Councils could save £730 million in long term care (LTC) costs if technology and remote monitoring-based solutions are deployed.
FACE assessment tools, accredited by the Department of Health and used throughout the UK and Ireland by NHS, social care and independent sector organisations found the time an elderly person can live in their own home, as opposed to requiring council-funded residential care can be extended, with savings of £3m to £7.8m for councils.
This equates to approximately 7.4% - 19.4% of their social care budget for older people.
The report looked at the costs of providing care services for people who needed care at home and those that needed residential care.
The research looked at health-monitoring solutions for the likes of falls, seizures and the taking of prescription drugs, as well as environmental monitoring for elderly people with dementia and similar conditions.
Environmental monitoring covers leaving the property during the night; changes in temperature extremes in the home; fire; flood; and other potential emergencies, such as carbon monoxide.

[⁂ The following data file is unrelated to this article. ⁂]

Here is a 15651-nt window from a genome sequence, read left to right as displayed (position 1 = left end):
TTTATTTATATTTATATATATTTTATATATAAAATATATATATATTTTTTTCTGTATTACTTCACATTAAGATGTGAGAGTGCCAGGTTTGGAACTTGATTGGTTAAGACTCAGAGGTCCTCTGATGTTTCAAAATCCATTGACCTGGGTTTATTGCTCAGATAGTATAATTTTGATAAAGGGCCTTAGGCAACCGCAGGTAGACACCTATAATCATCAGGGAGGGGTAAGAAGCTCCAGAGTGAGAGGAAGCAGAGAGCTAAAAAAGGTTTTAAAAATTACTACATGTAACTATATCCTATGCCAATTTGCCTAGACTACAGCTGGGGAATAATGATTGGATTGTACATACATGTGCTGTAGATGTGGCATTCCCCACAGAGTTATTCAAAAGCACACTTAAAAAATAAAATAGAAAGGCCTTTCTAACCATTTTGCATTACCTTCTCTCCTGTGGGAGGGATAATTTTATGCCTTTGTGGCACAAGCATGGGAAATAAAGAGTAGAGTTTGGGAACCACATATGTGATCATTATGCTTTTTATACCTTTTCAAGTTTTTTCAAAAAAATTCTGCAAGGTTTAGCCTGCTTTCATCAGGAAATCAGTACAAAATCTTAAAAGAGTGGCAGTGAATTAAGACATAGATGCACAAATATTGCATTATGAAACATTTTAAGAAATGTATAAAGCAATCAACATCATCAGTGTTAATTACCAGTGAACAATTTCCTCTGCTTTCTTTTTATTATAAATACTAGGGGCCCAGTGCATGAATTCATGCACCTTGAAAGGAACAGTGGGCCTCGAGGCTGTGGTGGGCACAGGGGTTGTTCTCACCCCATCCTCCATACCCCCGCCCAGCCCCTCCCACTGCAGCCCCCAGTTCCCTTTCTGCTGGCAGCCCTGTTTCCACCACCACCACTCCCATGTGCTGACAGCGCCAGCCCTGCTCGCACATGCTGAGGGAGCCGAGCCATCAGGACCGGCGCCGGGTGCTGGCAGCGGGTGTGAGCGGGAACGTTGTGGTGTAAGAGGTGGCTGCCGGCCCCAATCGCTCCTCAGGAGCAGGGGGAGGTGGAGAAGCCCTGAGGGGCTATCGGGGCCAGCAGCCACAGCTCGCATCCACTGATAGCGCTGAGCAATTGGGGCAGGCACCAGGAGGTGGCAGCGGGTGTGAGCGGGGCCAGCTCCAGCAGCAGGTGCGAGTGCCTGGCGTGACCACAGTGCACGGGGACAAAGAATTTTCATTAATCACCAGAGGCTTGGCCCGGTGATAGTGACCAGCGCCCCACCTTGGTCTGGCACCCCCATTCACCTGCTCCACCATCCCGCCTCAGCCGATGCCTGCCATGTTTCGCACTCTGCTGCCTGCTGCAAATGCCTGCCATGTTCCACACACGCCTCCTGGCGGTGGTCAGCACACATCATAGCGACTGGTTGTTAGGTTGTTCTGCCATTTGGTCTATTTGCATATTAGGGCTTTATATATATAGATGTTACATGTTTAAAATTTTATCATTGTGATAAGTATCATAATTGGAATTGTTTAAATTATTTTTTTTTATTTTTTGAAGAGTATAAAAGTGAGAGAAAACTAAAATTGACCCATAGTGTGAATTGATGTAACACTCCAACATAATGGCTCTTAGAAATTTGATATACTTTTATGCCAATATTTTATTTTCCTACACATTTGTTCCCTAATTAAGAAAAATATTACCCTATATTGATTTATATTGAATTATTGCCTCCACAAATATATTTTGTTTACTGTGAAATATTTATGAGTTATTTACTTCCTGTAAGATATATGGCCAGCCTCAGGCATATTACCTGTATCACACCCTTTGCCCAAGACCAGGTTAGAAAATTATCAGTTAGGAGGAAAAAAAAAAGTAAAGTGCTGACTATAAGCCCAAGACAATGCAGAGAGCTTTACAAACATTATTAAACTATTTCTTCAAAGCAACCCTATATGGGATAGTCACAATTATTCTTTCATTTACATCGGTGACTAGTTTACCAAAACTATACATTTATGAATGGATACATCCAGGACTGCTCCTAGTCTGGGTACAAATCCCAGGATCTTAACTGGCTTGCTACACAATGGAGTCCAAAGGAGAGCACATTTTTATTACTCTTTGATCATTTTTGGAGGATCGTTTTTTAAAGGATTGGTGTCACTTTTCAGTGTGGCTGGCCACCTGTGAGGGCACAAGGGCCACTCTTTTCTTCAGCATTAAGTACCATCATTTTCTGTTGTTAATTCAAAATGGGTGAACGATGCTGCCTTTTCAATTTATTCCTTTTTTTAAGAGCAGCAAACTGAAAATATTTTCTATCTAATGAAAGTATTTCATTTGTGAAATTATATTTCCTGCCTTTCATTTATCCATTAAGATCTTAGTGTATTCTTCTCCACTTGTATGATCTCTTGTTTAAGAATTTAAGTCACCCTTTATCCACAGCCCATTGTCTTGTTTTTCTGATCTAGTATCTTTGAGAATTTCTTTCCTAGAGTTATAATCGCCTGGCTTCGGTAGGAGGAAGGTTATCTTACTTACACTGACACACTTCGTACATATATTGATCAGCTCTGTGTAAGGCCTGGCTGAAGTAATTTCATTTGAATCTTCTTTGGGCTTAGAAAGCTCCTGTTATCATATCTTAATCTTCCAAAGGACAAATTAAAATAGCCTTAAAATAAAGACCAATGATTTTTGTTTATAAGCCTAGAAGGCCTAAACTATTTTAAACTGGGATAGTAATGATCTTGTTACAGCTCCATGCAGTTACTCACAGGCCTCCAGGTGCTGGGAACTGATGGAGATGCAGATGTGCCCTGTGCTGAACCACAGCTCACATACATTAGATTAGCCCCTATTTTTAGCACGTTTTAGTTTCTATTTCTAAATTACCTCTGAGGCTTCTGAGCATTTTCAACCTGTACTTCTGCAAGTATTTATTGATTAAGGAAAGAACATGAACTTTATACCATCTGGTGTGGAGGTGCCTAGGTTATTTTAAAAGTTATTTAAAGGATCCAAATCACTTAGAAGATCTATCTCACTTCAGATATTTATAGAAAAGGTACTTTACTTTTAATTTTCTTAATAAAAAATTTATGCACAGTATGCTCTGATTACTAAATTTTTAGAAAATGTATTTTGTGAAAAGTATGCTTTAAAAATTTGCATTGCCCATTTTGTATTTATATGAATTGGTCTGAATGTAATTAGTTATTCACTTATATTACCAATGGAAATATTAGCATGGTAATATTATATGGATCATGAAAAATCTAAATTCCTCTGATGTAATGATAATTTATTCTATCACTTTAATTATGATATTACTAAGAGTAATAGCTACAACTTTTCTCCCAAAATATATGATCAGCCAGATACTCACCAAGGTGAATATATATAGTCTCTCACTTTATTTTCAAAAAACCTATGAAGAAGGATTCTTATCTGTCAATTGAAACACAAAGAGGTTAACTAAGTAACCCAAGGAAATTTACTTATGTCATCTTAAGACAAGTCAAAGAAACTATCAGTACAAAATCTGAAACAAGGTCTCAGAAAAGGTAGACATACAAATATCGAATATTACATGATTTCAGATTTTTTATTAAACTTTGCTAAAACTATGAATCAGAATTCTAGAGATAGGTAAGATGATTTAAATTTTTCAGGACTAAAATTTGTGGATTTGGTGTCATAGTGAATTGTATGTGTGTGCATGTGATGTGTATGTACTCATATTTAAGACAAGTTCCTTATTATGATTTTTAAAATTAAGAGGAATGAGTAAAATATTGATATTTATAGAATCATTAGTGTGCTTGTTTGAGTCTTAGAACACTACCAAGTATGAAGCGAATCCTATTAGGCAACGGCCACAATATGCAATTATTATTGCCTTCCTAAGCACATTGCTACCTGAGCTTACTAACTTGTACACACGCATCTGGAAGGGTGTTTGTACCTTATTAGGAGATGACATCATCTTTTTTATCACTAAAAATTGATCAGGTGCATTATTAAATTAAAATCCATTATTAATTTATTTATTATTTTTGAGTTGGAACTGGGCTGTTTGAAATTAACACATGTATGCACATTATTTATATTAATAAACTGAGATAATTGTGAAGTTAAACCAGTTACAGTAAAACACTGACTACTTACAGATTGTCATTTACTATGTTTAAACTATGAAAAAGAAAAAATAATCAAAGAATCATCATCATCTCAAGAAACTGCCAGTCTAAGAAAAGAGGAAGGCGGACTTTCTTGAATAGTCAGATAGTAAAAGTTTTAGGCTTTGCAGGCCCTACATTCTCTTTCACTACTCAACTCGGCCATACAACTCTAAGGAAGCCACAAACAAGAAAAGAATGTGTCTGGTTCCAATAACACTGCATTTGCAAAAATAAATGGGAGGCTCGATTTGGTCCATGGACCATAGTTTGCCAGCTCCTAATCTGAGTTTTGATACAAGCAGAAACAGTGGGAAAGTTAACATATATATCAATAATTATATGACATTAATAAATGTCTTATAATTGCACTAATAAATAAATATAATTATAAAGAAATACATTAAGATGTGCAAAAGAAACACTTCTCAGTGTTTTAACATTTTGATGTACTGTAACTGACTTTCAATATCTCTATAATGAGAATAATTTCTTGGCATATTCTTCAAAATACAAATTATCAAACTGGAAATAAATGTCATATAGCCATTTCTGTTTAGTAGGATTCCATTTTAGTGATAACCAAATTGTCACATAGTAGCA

Simon Arnold, managing director of healthcare group Tunstall, which provides telehealthcare, commented: "Most elderly people want to live life as independently as possible, and in their own homes.
"Telecare provides a means of monitoring a person's environment unobtrusively, with wireless sensors placed around the home which raise the alarm if they detect a possible problem.
"A central home hub will automatically create an alert at a monitoring centre, where trained operators can then arrange an appropriate response."
On average, there are 38,500 people over the age of 65 in a council serving a typical population of 250,000. These councils have an estimated social care budget of £40m, with over £14m (35%) of this spent on residential care provision.